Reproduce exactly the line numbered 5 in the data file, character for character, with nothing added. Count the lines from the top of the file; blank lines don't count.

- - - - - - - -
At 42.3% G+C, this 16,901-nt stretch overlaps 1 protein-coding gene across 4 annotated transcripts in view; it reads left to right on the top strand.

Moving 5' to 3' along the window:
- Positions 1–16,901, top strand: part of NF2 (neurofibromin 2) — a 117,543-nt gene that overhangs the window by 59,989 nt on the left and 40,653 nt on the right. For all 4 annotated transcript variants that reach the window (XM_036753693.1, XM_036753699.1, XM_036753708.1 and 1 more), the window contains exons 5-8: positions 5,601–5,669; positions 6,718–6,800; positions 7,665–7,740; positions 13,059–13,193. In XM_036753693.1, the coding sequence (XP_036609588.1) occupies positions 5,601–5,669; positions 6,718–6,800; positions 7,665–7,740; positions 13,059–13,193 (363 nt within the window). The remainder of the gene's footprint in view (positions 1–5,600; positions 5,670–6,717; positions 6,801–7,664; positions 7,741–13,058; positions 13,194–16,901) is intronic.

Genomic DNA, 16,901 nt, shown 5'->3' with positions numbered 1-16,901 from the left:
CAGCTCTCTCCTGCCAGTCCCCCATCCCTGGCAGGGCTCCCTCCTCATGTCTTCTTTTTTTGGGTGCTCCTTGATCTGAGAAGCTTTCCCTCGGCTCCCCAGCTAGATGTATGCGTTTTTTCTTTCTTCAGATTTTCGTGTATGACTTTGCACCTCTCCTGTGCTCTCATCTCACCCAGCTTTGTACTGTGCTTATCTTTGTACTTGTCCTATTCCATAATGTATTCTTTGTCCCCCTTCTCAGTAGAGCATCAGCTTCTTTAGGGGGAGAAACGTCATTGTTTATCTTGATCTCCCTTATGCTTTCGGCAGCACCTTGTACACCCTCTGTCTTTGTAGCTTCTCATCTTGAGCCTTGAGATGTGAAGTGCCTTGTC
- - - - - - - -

CAGCTCTCTCCTGCCAGTCCCCCATCCCTGGCAGGGCTCCCTCCTCATGTCTTCTTTTTTTGGGTGCTCCTTGATCTGAGAAGCTTTCCCTCGGCTCCCCAGCTAGATGTATGCGTTTTTTCTTTCTTCAGATTTTCGTGTATGACTTTGCACCTCTCCTGTGCTCTCATCTCACCCAGCTTTGTACTGTGCTTATCTTTGTACTTGTCCTATTCCATAATGTATTCTTTGTCCCCCTTCTCAGTAGAGCATCAGCTTCTTTAGGGGGAGAAACGTCATTGTTTATCTTGATCTCCCTTATGCTTTCGGCAGCACCTTGTACACCCTCTGTCTTTGTAGCTTCTCATCTTGAGCCTTGAGATGTGAAGTGCCTTGTC